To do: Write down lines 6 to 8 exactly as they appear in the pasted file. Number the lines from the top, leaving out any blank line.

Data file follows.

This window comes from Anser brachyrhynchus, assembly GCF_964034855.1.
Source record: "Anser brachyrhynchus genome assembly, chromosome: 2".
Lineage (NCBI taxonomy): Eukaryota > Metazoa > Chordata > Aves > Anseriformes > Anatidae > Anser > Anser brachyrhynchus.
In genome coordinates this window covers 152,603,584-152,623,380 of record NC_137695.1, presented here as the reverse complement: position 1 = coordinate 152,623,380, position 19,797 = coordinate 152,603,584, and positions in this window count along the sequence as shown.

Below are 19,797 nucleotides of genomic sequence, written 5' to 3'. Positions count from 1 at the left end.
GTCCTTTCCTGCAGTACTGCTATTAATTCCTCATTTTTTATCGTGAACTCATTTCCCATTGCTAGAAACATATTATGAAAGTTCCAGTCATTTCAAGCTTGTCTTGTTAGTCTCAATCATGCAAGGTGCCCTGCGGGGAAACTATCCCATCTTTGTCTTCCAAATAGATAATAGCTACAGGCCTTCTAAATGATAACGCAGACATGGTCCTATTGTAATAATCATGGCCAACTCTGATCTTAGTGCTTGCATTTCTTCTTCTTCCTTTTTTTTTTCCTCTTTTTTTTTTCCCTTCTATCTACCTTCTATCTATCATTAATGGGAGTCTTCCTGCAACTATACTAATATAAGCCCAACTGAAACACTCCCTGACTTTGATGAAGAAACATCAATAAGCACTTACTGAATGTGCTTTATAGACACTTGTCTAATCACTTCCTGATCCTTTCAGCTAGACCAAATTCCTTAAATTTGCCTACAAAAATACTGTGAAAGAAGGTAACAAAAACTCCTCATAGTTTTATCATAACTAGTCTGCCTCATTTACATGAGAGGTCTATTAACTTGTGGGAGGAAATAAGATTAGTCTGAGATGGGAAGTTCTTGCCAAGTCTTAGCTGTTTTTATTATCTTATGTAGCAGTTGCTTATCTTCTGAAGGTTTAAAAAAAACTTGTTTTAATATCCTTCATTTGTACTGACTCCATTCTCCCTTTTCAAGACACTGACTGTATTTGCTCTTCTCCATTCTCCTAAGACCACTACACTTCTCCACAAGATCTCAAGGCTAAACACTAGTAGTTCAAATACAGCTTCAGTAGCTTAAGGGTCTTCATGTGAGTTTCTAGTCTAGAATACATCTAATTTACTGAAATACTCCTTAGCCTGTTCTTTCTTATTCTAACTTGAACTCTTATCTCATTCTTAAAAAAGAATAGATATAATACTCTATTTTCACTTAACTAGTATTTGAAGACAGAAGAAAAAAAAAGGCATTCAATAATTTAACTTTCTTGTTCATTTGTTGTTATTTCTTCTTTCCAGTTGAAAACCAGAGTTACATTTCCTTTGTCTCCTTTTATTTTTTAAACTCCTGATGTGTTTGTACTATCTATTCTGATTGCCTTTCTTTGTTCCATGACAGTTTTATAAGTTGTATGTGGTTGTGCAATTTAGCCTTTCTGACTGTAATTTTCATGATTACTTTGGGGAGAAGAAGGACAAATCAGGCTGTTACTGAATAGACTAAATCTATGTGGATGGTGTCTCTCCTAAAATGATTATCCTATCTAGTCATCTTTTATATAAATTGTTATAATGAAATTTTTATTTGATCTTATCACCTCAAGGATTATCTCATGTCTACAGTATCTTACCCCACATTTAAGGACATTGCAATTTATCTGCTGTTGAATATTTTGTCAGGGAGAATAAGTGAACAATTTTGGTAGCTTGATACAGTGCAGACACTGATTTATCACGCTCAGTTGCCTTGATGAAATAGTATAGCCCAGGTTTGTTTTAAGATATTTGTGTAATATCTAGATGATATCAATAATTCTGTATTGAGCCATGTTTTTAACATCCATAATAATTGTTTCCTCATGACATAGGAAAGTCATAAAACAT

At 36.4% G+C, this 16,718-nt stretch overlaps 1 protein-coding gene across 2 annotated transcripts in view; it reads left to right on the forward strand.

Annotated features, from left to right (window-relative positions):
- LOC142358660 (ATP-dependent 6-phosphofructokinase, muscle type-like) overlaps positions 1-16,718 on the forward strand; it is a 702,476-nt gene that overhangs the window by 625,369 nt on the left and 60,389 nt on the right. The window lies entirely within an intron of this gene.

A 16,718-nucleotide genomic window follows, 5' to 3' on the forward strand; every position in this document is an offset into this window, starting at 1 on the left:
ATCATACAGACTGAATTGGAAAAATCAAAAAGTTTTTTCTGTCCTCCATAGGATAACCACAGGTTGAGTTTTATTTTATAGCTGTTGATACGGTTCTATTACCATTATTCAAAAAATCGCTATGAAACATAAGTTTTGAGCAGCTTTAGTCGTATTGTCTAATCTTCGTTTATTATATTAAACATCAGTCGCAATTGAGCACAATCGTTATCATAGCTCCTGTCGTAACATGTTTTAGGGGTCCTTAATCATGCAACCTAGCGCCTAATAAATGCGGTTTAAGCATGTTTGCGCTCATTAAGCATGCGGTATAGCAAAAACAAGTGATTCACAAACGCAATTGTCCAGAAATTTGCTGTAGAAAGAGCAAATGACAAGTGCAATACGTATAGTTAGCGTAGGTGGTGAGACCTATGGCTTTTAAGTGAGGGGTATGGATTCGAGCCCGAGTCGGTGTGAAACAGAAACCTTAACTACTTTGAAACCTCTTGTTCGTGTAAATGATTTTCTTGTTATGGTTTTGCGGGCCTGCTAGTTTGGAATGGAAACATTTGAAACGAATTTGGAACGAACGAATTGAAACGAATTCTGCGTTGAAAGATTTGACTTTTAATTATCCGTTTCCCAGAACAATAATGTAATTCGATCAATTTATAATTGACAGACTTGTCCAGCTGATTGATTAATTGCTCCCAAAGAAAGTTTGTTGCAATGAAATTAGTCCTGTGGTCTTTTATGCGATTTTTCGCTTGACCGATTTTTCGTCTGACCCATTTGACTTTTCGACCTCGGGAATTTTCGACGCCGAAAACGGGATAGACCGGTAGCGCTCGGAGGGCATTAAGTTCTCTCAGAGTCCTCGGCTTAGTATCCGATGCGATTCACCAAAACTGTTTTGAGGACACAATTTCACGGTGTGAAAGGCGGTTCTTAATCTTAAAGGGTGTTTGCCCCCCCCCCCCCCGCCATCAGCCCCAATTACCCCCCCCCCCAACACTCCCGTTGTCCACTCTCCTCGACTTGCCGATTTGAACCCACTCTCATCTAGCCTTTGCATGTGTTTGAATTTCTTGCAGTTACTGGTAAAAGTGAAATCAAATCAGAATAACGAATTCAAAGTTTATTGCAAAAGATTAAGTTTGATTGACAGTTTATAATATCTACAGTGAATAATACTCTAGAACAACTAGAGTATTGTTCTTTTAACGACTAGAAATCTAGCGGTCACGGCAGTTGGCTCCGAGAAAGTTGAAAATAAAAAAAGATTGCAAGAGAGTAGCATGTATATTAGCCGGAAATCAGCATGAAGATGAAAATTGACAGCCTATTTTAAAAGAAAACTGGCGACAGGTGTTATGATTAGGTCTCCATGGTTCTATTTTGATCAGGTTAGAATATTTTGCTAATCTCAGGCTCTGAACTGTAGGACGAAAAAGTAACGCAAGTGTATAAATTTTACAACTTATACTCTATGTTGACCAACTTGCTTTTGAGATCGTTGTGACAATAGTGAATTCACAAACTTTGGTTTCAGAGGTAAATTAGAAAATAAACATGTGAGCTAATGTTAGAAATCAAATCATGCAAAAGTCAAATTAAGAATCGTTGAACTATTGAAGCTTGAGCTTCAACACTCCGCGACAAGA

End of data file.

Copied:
GTCCTTTCCTGCAGTACTGCTATTAATTCCTCATTTTTTATCGTGAACTCATTTCCCATTGCTAGAAACATATTATGAAAGTTCCAGTCATTTCAAGCTTGTCTTGTTAGTCTCAATCATGCAAGGTGCCCTGCGGGGAAACTATCCCATCTTTGTCTTCCAAATAGATAATAGCTACAGGCCTTCTAAATGATAACGCAGACATGGTCCTATTGTAATAATCATGGCCAACTCTGATCTTAGTGCTTGCATTTCTTCTTCTTCCTTTTTTTTTTCCTCTTTTTTTTTTCCCTTCTATCTACCTTCTATCTATCATTAATGGGAGTCTTCCTGCAACTATACTAATATAAGCCCAACTGAAACACTCCCTGACTTTGATGAAGAAACATCAATAAGCACTTACTGAATGTGCTTTATAGACACTTGTCTAATCACTTCCTGATCCTTTCAGCTAGACCAAATTCCTTAAATTTGCCTACAAAAATACTGTGAAAGAAGGTAACAAAAACTCCTCATAGTTTTATCATAACTAGTCTGCCTCATTTACATGAGAGGTCTATTAACTTGTGGGAGGAAATAAGATTAGTCTGAGATGGGAAGTTCTTGCCAAGTCTTAGCTGTTTTTATTATCTTATGTAGCAGTTGCTTATCTTCTGAAGGTTTAAAAAAAACTTGTTTTAATATCCTTCATTTGTACTGACTCCATTCTCCCTTTTCAAGACACTGACTGTATTTGCTCTTCTCCATTCTCCTAAGACCACTACACTTCTCCACAAGATCTCAAGGCTAAACACTAGTAGTTCAAATACAGCTTCAGTAGCTTAAGGGTCTTCATGTGAGTTTCTAGTCTAGAATACATCTAATTTACTGAAATACTCCTTAGCCTGTTCTTTCTTATTCTAACTTGAACTCTTATCTCATTCTTAAAAAAGAATAGATATAATACTCTATTTTCACTTAACTAGTATTTGAAGACAGAAGAAAAAAAAAGGCATTCAATAATTTAACTTTCTTGTTCATTTGTTGTTATTTCTTCTTTCCAGTTGAAAACCAGAGTTACATTTCCTTTGTCTCCTTTTATTTTTTAAACTCCTGATGTGTTTGTACTATCTATTCTGATTGCCTTTCTTTGTTCCATGACAGTTTTATAAGTTGTATGTGGTTGTGCAATTTAGCCTTTCTGACTGTAATTTTCATGATTACTTTGGGGAGAAGAAGGACAAATCAGGCTGTTACTGAATAGACTAAATCTATGTGGATGGTGTCTCTCCTAAAATGATTATCCTATCTAGTCATCTTTTATATAAATTGTTATAATGAAATTTTTATTTGATCTTATCACCTCAAGGATTATCTCATGTCTACAGTATCTTACCCCACATTTAAGGACATTGCAATTTATCTGCTGTTGAATATTTTGTCAGGGAGAATAAGTGAACAATTTTGGTAGCTTGATACAGTGCAGACACTGATTTATCACGCTCAGTTGCCTTGATGAAATAGTATAGCCCAGGTTTGTTTTAAGATATTTGTGTAATATCTAGATGATATCAATAATTCTGTATTGAGCCATGTTTTTAACATCCATAATAATTGTTTCCTCATGACATAGGAAAGTCATAAAACAT

At 36.4% G+C, this 16,718-nt stretch overlaps 1 protein-coding gene across 2 annotated transcripts in view; it reads left to right on the forward strand.

Annotated features, from left to right (window-relative positions):